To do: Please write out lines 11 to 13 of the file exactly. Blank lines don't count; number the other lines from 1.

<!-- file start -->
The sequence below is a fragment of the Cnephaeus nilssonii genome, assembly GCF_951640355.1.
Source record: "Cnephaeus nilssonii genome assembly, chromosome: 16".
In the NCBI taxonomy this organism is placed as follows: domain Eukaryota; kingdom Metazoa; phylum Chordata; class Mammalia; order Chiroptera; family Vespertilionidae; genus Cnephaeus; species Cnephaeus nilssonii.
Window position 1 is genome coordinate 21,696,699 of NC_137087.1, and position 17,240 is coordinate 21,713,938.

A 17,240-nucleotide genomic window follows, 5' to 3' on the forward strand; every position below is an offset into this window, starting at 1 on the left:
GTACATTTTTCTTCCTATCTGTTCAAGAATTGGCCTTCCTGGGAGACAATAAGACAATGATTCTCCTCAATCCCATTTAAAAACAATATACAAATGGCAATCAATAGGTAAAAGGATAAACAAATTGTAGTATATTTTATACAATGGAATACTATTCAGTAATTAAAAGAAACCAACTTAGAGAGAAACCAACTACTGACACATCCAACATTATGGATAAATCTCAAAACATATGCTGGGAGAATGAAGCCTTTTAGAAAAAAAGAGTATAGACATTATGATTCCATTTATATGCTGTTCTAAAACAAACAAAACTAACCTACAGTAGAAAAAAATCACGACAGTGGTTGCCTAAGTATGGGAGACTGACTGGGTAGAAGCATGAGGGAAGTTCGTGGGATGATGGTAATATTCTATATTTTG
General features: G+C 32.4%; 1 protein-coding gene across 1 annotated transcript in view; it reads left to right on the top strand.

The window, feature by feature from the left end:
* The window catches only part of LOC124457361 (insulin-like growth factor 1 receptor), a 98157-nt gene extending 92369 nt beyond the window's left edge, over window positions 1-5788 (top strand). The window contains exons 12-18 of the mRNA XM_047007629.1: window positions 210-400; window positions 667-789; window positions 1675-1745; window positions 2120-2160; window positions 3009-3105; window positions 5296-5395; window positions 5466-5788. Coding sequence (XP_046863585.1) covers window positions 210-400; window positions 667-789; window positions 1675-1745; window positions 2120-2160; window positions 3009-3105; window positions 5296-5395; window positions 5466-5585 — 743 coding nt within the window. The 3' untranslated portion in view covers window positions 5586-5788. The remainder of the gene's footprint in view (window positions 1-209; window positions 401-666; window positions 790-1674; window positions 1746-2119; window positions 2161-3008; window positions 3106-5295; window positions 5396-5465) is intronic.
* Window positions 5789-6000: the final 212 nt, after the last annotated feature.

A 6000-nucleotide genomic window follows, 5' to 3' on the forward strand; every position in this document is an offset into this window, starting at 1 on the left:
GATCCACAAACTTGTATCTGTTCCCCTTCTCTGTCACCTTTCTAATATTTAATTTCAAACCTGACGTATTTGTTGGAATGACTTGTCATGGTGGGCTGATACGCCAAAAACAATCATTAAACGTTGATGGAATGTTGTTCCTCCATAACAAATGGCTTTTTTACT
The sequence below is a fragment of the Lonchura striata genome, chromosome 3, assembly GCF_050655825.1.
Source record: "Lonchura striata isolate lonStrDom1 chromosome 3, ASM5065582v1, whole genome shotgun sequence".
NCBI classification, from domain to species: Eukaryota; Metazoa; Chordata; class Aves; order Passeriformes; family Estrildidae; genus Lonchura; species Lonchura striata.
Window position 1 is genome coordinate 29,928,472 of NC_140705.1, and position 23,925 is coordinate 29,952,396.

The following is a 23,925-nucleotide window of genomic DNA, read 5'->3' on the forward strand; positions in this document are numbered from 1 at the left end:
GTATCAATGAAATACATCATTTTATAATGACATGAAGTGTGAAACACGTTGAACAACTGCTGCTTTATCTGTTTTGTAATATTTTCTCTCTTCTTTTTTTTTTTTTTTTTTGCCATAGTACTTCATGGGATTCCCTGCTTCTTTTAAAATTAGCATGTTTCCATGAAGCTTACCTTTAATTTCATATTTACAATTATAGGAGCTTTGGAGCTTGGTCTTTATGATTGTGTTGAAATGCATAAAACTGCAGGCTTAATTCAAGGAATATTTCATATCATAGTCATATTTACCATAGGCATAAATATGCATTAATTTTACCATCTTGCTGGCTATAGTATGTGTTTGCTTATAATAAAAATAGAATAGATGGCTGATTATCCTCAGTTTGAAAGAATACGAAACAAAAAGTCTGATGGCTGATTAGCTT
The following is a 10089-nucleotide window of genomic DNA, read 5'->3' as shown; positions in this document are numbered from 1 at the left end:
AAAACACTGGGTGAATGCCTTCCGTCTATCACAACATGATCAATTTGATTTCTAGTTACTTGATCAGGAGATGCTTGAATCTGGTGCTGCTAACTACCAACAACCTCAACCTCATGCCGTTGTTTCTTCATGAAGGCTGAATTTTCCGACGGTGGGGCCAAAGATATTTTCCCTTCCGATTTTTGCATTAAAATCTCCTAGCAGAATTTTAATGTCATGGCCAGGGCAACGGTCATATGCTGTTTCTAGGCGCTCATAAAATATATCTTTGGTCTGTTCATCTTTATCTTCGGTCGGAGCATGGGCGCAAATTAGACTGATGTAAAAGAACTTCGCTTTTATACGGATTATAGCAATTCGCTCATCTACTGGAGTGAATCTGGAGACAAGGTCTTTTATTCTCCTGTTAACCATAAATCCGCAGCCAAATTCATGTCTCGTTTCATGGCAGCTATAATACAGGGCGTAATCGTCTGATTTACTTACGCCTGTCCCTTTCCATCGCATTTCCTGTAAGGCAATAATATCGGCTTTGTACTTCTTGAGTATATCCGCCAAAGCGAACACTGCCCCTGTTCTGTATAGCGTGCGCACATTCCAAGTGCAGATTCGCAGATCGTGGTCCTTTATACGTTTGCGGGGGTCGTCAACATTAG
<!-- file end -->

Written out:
A 6000-nucleotide genomic window follows, 5' to 3' on the forward strand; every position in this document is an offset into this window, starting at 1 on the left:
GATCCACAAACTTGTATCTGTTCCCCTTCTCTGTCACCTTTCTAATATTTAATTTCAAACCTGACGTATTTGTTGGAATGACTTGTCATGGTGGGCTGATACGCCAAAAACAATCATTAAACGTTGATGGAATGTTGTTCCTCCATAACAAATGGCTTTTTTACT
The sequence below is a fragment of the Lonchura striata genome, chromosome 3, assembly GCF_050655825.1.